That question is part of the political economy story. Just like soccer’s international association, FIFA, the International Olympic Committee (IOC) is headquartered in Switzerland and operates much like a sovereign nation—a corrupt third-world nation, that is.
The power and corruption arises because the IOC controls a very valuable event from which it extracts payments in terms of rights for hosting the game. It oversees country associations, but its residence in Switzerland (and the blind eye of authorities there) has permitted it (as well as FIFA) to operate with little regard for laws regarding bribery or transparency (worries of which have been longstanding).
It’s easy to see how a country’s willingness to provide special favors to the IOC could trump its economic preparedness to host the Olympics.
These kinds of suspicions are not easily proven, however. The choice of locations where government corruption is rife like Brazil (World Cup and Summer Olympics) or where autocratic governments like China (Summer and now Winter Olympics), Russia (Winter Olympics and World Cup), or Qatar (World Cup) can make illicit payments with impunity heighten suspicion. The existence of payments and the difficulty of proving them is highlighted in the recent investigation of FIFA, detailed in an ESPN article.
Government subsidization of sporting events will always be controversial whether it involves stadium projects or the Olympic Games, particularly among those who believe in limiting government activity as much as possible.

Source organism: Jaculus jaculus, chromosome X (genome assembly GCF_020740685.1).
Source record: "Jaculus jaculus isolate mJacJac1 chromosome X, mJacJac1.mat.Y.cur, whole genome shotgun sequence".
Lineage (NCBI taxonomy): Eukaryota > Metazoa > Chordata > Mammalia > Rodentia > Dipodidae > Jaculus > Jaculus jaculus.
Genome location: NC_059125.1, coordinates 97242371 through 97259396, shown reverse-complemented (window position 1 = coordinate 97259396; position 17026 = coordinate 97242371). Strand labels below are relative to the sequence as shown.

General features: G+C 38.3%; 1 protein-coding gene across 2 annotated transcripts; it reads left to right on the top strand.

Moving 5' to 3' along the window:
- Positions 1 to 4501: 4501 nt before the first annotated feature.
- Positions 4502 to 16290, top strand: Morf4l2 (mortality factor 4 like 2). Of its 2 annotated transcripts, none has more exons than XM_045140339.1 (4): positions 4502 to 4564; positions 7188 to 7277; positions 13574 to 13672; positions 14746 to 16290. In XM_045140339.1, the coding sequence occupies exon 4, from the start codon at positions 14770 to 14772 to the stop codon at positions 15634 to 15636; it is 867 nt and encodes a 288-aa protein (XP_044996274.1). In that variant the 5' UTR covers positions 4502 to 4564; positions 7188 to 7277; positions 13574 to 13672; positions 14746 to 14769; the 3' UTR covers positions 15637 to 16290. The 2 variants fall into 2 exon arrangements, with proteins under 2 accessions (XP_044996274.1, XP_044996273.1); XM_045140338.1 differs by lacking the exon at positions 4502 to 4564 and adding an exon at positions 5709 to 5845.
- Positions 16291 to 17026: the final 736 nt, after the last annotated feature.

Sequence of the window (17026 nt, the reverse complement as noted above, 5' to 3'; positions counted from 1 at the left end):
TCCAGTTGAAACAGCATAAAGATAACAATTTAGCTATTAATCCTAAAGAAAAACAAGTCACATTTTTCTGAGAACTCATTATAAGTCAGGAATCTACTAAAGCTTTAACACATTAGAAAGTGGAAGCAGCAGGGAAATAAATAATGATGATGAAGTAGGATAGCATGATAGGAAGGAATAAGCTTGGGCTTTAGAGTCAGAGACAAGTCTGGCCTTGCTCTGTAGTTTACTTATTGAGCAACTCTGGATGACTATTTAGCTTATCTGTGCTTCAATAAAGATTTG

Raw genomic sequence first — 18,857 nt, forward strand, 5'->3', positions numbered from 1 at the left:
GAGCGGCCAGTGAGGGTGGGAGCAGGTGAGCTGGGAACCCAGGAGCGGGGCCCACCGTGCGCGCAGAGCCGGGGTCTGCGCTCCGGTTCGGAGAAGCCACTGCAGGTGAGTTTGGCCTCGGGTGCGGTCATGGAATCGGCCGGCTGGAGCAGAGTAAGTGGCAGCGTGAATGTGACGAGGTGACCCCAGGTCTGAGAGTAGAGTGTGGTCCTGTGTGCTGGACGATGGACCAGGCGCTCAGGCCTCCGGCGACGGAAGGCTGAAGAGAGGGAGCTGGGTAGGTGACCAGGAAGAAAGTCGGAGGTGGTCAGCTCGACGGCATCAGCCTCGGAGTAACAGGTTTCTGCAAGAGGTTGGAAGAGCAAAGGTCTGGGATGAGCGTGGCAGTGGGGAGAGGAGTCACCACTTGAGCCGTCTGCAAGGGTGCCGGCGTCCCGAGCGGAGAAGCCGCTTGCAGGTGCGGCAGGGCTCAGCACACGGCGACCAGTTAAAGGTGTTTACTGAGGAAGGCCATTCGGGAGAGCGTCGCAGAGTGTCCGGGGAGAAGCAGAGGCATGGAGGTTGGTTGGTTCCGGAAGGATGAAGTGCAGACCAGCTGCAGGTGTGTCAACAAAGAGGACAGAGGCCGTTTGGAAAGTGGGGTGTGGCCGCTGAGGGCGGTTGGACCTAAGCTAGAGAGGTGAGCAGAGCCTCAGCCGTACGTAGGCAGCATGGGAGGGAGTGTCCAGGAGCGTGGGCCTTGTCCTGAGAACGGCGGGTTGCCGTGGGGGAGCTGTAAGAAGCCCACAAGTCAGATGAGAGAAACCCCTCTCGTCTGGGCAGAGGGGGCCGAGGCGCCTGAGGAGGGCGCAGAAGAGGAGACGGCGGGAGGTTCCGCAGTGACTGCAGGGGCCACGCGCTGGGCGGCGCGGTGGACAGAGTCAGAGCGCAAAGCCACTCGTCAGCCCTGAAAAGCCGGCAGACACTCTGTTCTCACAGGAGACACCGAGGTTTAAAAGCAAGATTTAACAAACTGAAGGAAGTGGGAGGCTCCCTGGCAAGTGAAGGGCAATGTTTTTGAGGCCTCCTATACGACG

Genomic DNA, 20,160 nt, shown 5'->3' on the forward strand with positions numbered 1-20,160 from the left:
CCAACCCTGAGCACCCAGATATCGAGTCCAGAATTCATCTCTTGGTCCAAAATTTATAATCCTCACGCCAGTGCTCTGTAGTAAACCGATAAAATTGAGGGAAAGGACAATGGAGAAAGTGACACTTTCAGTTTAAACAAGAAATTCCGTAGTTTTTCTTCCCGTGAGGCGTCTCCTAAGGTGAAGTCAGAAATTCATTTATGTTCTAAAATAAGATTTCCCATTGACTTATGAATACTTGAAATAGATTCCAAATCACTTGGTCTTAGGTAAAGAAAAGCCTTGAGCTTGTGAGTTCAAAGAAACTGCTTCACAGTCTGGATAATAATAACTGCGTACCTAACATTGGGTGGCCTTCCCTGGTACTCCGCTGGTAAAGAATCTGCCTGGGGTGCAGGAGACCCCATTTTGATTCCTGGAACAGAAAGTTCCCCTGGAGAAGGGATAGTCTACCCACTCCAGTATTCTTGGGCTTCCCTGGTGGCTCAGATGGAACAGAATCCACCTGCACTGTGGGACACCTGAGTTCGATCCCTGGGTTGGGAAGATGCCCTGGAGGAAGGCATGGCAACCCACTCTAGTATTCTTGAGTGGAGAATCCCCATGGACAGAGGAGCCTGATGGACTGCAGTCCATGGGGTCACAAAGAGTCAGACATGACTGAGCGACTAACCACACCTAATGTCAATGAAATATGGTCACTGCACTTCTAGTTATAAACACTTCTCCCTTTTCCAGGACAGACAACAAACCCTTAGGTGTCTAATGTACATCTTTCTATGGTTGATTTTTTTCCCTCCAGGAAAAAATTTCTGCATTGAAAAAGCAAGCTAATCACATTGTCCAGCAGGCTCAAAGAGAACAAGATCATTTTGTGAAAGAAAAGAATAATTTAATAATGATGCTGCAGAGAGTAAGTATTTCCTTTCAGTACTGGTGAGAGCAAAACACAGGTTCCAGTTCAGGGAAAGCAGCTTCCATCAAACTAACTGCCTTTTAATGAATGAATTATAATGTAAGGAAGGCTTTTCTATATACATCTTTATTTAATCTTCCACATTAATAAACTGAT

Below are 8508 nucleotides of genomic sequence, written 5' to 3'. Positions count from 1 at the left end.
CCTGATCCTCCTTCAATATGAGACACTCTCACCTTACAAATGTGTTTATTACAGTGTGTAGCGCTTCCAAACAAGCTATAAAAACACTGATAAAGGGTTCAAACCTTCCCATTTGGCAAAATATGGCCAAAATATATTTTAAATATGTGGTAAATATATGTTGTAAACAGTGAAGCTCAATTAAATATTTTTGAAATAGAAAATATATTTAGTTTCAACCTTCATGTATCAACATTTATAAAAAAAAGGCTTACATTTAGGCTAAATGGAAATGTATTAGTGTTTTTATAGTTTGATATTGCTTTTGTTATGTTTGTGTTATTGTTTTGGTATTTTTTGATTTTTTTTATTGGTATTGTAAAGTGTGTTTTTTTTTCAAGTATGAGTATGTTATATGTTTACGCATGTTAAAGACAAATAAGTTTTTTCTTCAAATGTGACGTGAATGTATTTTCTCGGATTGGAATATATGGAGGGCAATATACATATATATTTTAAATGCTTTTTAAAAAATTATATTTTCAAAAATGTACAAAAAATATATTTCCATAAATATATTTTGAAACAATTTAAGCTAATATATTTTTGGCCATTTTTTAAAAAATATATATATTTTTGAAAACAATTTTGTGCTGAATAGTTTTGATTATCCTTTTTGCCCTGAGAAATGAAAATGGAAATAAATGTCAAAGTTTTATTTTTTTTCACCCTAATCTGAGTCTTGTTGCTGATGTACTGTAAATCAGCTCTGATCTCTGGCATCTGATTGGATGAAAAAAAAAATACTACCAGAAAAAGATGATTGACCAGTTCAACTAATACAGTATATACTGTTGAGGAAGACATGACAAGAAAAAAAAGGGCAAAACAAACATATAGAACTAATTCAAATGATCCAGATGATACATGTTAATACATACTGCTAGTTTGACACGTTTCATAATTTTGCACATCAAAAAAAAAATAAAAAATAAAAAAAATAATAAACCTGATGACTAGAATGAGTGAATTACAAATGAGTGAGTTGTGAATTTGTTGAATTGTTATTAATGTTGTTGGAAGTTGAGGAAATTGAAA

Such expenditures can rarely justify themselves when we compare direct revenues to expenditures.

The Non-Financial Benefits of Hosting the Olympics

Yet, there are sizable intangible values associated with sports. These are evidenced by Monday morning conversations about a football game, Usain Bolt’s world record, and fantasy leagues.
Such benefits became very apparent when hundreds of thousands of Canadians turned out in the streets to celebrate Canada’s gold medal in hockey in the 2010 Vancouver Olympics. Not only do these intangible values accrue to fans, but they can also flow to citizens of host countries who feel pride and joy. The Canada celebrations seemed to be a mix of both.
The political economy problem is that even if there are sizable intangible values in hosting the Games, they aren’t felt by those who don’t care about sports or the Olympics. Yet, the tax dollars of those people are lumped in with the money of those who do feel the benefit.

Using the Economy to Fix the Problems Associated with the Olympics

The “free rider problem” has long been used to validate the use of taxation where these kinds of intangible values (positive externalities) exist.
However, the development of services like Wikipedia or crowdfunding examples indicates that maybe the free-rider problem, while present, may be overstated. Technological innovation has allowed many people to express their underlying preferences.
These are not realistic options for Brazil, though. It has no business hosting the games, given its modest level of economic development. Doing so, and subsidizing them with tax dollars, only boosts the resentment of many Brazilians as their government pushes them farther into economic crisis.
Alternatives to government subsidization might be an option for first world countries such as Japan that will be hosting the 2020 Summer Games. These alternatives provide a means for citizens who support the hosting of the games to financially back them without putting an additional tax burden on citizens who do not.